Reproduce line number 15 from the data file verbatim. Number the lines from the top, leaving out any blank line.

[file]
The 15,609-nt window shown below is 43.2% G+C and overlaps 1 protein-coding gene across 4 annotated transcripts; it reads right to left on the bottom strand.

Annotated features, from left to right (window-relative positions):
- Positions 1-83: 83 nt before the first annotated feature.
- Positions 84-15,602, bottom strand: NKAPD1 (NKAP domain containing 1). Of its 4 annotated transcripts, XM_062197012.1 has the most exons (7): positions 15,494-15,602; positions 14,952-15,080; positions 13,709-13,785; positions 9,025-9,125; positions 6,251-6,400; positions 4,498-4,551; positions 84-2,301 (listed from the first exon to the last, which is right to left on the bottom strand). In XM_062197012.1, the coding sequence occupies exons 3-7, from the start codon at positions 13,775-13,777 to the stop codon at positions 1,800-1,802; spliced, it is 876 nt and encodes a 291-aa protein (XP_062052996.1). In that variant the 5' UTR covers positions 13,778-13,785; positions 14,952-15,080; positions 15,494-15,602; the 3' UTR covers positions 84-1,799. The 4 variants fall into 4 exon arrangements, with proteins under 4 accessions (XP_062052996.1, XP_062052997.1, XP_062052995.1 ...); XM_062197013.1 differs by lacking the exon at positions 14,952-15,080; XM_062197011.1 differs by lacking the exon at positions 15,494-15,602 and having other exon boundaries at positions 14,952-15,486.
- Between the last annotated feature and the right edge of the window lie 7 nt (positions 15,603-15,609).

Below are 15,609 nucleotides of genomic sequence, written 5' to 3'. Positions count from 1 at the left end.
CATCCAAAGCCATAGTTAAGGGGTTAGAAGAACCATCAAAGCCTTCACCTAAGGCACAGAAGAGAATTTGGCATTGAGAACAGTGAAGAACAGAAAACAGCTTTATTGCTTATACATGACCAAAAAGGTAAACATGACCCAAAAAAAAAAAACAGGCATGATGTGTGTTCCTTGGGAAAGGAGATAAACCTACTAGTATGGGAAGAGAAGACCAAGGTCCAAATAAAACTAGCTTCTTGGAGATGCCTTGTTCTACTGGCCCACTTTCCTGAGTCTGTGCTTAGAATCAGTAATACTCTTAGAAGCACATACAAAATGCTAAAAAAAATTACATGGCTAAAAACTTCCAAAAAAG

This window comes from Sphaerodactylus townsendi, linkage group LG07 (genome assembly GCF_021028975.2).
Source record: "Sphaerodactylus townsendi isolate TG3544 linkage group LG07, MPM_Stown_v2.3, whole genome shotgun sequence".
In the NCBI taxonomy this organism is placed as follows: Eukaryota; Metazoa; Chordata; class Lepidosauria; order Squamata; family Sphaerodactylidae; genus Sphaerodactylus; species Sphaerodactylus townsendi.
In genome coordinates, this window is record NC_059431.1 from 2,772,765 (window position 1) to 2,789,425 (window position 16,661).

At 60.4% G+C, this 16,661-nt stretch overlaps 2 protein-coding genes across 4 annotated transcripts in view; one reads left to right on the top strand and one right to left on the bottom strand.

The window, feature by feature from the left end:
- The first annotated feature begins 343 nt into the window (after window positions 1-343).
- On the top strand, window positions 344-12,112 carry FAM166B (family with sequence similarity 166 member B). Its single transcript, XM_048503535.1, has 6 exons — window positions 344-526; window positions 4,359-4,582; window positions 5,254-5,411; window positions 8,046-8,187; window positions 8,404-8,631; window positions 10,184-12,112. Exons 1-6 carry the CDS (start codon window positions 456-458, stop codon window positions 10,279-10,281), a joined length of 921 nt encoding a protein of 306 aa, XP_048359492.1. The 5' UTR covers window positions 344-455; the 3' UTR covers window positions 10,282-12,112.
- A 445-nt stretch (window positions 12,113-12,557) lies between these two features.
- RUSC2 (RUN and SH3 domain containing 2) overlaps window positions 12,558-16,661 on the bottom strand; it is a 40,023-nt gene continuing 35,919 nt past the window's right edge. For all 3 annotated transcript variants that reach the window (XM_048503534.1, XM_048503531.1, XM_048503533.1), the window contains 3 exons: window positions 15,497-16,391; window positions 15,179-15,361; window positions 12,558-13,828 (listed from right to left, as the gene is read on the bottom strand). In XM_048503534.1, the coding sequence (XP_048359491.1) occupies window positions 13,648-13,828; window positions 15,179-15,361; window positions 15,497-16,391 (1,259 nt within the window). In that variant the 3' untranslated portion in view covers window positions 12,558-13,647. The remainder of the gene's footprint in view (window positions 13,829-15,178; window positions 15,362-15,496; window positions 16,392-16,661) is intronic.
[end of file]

- On the top strand, window positions 344-12,112 carry FAM166B (family with sequence similarity 166 member B). Its single transcript, XM_048503535.1, has 6 exons — window positions 344-526; window positions 4,359-4,582; window positions 5,254-5,411; window positions 8,046-8,187; window positions 8,404-8,631; window positions 10,184-12,112. Exons 1-6 carry the CDS (start codon window positions 456-458, stop codon window positions 10,279-10,281), a joined length of 921 nt encoding a protein of 306 aa, XP_048359492.1. The 5' UTR covers window positions 344-455; the 3' UTR covers window positions 10,282-12,112.